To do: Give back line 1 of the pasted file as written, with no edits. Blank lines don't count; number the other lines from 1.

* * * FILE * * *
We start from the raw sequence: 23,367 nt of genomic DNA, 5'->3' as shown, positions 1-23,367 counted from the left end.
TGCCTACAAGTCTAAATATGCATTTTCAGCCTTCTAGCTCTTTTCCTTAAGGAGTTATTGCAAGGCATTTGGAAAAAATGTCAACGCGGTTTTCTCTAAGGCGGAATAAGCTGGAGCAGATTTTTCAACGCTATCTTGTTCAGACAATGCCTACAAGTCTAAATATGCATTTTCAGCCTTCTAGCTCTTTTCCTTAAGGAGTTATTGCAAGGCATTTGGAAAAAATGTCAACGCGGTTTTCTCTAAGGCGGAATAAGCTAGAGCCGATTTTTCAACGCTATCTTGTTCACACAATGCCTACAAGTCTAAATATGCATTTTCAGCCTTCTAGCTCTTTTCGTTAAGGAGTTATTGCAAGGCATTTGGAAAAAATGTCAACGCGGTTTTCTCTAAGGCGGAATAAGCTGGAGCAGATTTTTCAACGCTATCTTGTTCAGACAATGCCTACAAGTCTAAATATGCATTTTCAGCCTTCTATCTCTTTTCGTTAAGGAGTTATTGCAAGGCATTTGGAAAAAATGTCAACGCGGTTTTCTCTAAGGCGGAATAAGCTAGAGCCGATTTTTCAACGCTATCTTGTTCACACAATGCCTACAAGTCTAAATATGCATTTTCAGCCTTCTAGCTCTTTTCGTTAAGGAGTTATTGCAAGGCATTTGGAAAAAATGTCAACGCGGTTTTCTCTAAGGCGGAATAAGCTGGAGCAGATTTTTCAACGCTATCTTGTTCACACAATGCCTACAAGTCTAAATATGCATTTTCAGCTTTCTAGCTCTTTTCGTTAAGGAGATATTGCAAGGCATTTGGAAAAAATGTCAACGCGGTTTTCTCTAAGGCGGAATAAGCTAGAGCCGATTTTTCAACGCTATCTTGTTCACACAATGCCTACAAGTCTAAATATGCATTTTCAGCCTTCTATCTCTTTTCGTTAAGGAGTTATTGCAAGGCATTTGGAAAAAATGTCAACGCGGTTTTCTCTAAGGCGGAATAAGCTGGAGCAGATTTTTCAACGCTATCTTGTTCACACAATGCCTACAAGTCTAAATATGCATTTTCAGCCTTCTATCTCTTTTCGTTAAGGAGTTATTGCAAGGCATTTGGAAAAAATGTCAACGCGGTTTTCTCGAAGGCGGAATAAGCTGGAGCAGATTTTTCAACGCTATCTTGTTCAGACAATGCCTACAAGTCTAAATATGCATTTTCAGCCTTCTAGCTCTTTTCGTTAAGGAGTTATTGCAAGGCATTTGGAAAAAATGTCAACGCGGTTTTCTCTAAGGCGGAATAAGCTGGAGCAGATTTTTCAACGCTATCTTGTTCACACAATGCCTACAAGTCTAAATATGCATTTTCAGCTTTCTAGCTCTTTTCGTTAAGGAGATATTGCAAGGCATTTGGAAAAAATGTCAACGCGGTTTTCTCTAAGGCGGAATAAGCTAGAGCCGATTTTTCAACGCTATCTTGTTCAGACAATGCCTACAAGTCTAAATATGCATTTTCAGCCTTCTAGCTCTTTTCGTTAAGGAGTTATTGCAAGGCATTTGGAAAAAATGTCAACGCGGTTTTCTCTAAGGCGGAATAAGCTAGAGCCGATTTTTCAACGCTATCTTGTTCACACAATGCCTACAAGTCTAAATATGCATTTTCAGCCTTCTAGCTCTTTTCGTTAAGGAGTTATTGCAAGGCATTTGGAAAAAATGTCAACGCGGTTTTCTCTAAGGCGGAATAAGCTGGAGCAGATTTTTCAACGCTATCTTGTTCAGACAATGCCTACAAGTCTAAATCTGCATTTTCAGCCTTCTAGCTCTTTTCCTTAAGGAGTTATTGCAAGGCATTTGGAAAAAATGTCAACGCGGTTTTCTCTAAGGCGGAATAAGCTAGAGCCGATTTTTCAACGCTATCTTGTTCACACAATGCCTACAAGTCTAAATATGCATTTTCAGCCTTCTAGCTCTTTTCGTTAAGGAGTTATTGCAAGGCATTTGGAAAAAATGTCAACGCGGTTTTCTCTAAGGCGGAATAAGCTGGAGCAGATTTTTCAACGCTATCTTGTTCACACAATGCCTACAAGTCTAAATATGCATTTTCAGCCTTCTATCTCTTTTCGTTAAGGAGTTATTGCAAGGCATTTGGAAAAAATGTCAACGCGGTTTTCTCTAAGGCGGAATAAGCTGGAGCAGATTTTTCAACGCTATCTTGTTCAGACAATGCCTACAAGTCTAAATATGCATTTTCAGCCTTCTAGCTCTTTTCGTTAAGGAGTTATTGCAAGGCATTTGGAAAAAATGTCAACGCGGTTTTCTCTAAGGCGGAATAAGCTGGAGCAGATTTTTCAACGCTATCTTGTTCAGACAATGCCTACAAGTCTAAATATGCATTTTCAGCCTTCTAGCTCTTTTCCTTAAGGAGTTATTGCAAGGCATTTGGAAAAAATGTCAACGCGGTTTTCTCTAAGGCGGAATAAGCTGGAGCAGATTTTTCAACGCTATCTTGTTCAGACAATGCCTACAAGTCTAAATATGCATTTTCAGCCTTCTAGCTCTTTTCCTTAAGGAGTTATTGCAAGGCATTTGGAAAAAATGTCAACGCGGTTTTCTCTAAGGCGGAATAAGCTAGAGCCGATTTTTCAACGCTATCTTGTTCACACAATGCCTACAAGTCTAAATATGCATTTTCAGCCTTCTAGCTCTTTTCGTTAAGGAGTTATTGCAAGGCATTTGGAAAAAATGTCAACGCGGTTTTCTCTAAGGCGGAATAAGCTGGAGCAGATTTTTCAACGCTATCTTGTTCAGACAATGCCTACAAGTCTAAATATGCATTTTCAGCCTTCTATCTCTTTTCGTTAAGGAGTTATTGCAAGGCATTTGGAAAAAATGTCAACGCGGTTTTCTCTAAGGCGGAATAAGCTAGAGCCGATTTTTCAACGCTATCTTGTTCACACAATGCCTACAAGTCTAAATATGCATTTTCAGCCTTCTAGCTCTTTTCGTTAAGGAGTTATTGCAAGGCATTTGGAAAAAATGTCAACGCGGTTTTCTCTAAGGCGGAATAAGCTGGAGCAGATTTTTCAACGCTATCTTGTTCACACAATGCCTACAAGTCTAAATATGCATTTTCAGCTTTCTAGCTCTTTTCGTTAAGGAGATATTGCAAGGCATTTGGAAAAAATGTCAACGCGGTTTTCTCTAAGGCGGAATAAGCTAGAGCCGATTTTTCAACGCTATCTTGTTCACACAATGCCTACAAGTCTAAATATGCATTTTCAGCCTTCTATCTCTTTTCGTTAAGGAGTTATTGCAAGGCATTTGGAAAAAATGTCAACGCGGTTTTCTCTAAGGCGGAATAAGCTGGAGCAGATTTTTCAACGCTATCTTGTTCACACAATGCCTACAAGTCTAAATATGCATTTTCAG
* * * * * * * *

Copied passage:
We start from the raw sequence: 23,367 nt of genomic DNA, 5'->3' as shown, positions 1-23,367 counted from the left end.